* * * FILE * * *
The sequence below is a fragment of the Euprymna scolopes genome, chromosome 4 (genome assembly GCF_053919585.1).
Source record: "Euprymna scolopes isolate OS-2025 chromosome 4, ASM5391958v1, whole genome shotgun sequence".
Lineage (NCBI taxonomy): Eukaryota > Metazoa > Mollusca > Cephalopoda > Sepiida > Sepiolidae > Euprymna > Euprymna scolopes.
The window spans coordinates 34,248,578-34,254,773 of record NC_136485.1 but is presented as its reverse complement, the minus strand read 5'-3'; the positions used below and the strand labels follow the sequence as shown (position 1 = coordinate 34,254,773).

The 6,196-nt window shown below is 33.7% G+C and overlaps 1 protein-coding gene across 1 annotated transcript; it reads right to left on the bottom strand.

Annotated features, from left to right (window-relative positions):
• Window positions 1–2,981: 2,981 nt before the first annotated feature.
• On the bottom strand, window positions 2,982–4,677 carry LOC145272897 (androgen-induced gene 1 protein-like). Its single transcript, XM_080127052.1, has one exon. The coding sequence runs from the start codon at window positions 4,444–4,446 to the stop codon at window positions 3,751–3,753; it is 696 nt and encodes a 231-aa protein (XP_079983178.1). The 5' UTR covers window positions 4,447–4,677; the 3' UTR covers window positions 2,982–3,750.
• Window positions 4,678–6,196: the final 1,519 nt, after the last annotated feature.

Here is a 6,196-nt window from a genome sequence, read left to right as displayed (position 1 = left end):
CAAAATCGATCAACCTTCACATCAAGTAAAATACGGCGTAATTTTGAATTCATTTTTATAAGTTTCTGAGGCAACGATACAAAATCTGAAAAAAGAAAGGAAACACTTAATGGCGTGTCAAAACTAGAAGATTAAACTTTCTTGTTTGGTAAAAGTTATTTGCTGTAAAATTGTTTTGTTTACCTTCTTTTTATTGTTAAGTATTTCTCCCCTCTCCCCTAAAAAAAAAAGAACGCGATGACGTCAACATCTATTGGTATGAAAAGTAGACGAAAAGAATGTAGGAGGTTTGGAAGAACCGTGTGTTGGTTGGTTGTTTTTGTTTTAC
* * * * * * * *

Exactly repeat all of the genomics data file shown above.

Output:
The sequence below is a fragment of the Euprymna scolopes genome, chromosome 4 (genome assembly GCF_053919585.1).
Source record: "Euprymna scolopes isolate OS-2025 chromosome 4, ASM5391958v1, whole genome shotgun sequence".
Lineage (NCBI taxonomy): Eukaryota > Metazoa > Mollusca > Cephalopoda > Sepiida > Sepiolidae > Euprymna > Euprymna scolopes.
The window spans coordinates 34,248,578-34,254,773 of record NC_136485.1 but is presented as its reverse complement, the minus strand read 5'-3'; the positions used below and the strand labels follow the sequence as shown (position 1 = coordinate 34,254,773).

The 6,196-nt window shown below is 33.7% G+C and overlaps 1 protein-coding gene across 1 annotated transcript; it reads right to left on the bottom strand.

Annotated features, from left to right (window-relative positions):
• Window positions 1–2,981: 2,981 nt before the first annotated feature.
• On the bottom strand, window positions 2,982–4,677 carry LOC145272897 (androgen-induced gene 1 protein-like). Its single transcript, XM_080127052.1, has one exon. The coding sequence runs from the start codon at window positions 4,444–4,446 to the stop codon at window positions 3,751–3,753; it is 696 nt and encodes a 231-aa protein (XP_079983178.1). The 5' UTR covers window positions 4,447–4,677; the 3' UTR covers window positions 2,982–3,750.
• Window positions 4,678–6,196: the final 1,519 nt, after the last annotated feature.

Here is a 6,196-nt window from a genome sequence, read left to right as displayed (position 1 = left end):
CAAAATCGATCAACCTTCACATCAAGTAAAATACGGCGTAATTTTGAATTCATTTTTATAAGTTTCTGAGGCAACGATACAAAATCTGAAAAAAGAAAGGAAACACTTAATGGCGTGTCAAAACTAGAAGATTAAACTTTCTTGTTTGGTAAAAGTTATTTGCTGTAAAATTGTTTTGTTTACCTTCTTTTTATTGTTAAGTATTTCTCCCCTCTCCCCTAAAAAAAAAAGAACGCGATGACGTCAACATCTATTGGTATGAAAAGTAGACGAAAAGAATGTAGGAGGTTTGGAAGAACCGTGTGTTGGTTGGTTGTTTTTGTTTTAC